For those of you not paying attention the Furious World Tour started in June heading South East out of Newcastle and stumbling through North, Central and South America, on to Australia then back on itself to New Zealand. We have holed up in Auckland in an attempt to get some writing done. In short we (Wifey and I) are on the other side of the world from St James’ Park (or whatever you crazy kids are calling it this week) so our perception might be a little wonky.
Reports from home give the impression of a fractious confusion and, worldwide, the black and white tribe squabble like the dysfunctional family we no doubt are. My own thoughts at this point are based on our limited access to live football in the local pubs and coffee houses, experience, cynicism, nufc.com, The Mag online and (foolishly) Twitter. I have mentioned before my dangerous obsession with the Tweetesphere where unidentifiable cowards bark drunkenly at the famous, and the mad cross wits with the ill-informed. Where diamonds of hilarity can be found amidst the observations of the wry, the ramblings of insomniacs and the cries for attention from the best-off ignored.
From this vantage point; the first day of 2012, in front of lap-top, high over TVNZ with the Auckland Skytower shrouded in unwelcome rain clouds, it seems to me that Newcastle fans’ principal enemy is lack of positive certainty. The negative certainties remain: like never getting six points when we have two home games in a week and our submissive surrender at Anfield. This latter tradition is always galling but Liverpool fans must be asking how their team can consistently be up for home games against us but can let the likes of Norwich and Blackburn wander off with points virtually unmolested.
To enjoy our football team’s lofty league position and to rest easier in our beds, we would like optimistic assurances and none are forthcoming. Since August we have recognised the areas where our squad is flimsy and have foolishly believed there was money available for reinforcements if only we could hang on until January. Now with the African Nations approaching we are a Coloccini injury or suspension away from having the spine of our team torn out yet none who speak can sooth us.
Alan Pardew has done a remarkable job (surely nobody remains idiotic enough to believe that 7th at New Year is luck) but the ramifications of the Andy Carroll sale can be seen behind his eyes. He can’t reassure us about anything and he knows it. This time last year Carroll was one of us, the ink on his contract was yet damp and Mr Pardew could not have been more resolved to his staying. Yet here Carroll is in ghastly red all the same. Splendid that we now have a better forward than him, who cost us nothing except a signing on fee, but the steel behind our manager’s word was compromised. So we feel we can do nothing but look on helplessly as dingoes approach our untended babies: Krul to Spurs, Tiote to Chelsea, Cabaye to Manchester United all seem feasible when we allowed Enrique to join Carroll for a desultory and insulting £5 million.
So we don’t relax and all footballing pleasure is seen as fleeting and all glory as delicate. Even as far away as I am I fear careless confidence, an example; after the rousing performances in Manchester I thought “don’t panic so, we can give anyone a game this season, what’s the harm in just having a couple of beers and watching the match?” Except the match in question I had so foolishly chosen to enjoy unencumbered by anxiety (and at half one in the morning) was Chelsea where cruel misfortune gorged itself and where the damage and injury done reverberates still.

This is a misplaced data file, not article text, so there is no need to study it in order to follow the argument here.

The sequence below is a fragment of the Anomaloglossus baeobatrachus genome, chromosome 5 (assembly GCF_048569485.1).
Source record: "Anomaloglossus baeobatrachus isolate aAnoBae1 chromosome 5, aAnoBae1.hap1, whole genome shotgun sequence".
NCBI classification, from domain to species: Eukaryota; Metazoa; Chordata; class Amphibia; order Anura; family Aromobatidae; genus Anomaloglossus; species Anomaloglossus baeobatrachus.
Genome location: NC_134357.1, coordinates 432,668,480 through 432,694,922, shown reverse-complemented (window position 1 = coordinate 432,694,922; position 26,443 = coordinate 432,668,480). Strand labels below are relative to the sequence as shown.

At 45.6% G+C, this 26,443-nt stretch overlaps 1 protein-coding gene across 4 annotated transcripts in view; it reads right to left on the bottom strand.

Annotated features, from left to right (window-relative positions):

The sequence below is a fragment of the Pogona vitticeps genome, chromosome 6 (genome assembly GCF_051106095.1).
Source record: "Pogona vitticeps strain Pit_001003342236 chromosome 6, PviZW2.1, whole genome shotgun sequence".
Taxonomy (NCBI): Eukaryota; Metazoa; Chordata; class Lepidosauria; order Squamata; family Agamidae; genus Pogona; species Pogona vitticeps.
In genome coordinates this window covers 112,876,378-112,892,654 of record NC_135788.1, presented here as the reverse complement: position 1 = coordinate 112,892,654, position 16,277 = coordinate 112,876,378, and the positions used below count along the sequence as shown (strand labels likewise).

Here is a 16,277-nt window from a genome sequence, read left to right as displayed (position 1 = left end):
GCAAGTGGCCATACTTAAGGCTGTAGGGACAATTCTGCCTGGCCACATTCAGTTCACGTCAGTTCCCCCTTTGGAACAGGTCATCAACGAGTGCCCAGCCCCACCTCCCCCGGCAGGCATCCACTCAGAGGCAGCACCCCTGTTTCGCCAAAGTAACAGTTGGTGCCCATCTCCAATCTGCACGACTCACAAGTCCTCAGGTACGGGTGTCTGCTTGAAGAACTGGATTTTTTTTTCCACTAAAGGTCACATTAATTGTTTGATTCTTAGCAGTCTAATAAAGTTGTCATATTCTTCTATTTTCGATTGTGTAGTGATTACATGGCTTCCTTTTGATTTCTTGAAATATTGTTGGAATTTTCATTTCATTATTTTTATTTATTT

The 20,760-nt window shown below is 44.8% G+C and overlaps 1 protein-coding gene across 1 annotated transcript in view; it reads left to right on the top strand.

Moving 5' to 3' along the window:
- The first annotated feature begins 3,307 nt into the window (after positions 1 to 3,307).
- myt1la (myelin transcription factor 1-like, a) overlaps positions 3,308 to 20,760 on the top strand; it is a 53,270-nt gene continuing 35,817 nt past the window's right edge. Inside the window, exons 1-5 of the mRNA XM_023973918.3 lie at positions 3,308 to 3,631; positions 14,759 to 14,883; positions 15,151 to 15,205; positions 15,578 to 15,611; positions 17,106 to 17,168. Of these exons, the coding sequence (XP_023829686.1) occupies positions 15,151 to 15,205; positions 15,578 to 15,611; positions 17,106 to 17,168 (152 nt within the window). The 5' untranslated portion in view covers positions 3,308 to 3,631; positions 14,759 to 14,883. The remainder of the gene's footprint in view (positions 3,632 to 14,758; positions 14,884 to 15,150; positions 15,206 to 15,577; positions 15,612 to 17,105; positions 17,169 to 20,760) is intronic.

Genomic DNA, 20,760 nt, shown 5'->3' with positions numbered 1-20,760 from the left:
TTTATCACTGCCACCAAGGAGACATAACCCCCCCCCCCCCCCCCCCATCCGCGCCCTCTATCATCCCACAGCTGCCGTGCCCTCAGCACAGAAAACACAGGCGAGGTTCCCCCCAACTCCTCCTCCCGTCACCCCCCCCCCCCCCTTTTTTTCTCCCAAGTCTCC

I feel responsible. Responsible to the point that the black Ben Arfa 10 shirt I promised myself on returning to Newcastle after he dispatched ball to Bolton net so emphatically will remain unpurchased for fear of voodooing his fragile knees.
Yet compared to some voices I am a positive and optimistic Newcastle fan; those tirelessly demanding a more generous billionaire owner who can’t be silenced by good results and a vertiginous League position, the people who booed at the end of the home game against Swansea and the folk who claim we don’t deserve to be 7th if we lose to the likes of Norwich and West Brom. Those who can see nothing but imminent doom. If I didn’t know better I would assume that James Perch was a one legged blind div of a girl and that Gabriel Obertan was some backstairs bastard half brother of Albert Luque.
The point is while my own disquiet damages nothing but my already fragile peace of mind, these people are positively toxic. Seriously how the f*** are we still talking about the right to boo your own team or players, how many times do we have to go over this? If you boo your own players you are as much use to the rest of us as a dead cow’s reproductive orifice. I could be more blunt (see what I did there?) and sometimes I wish somebody with a more widespread voice than I would be. Managers are so mindful of upsetting the mindless that they have to mouth lies like “everybody is entitled to an opinion” when someone should say “Seriously if you think booing is supporting you are a dead cow’s ****!”
Yes I too can’t help adding the recent dropped points to our actual total but the fact is you could make a case for Europe the year we got relegated by doing that sort of thing and we would have half a dozen League titles to boot. But games don’t exist in isolation for us or anybody else. For example because we have an intelligent manager and players the loss against West Brom looked to fuel the win at Bolton.
There is nothing wrong with wanting your team to do and be better but you have to make sure your own actions don’t make it worse. And we have to live without positive reassurance because there isn’t going to be any.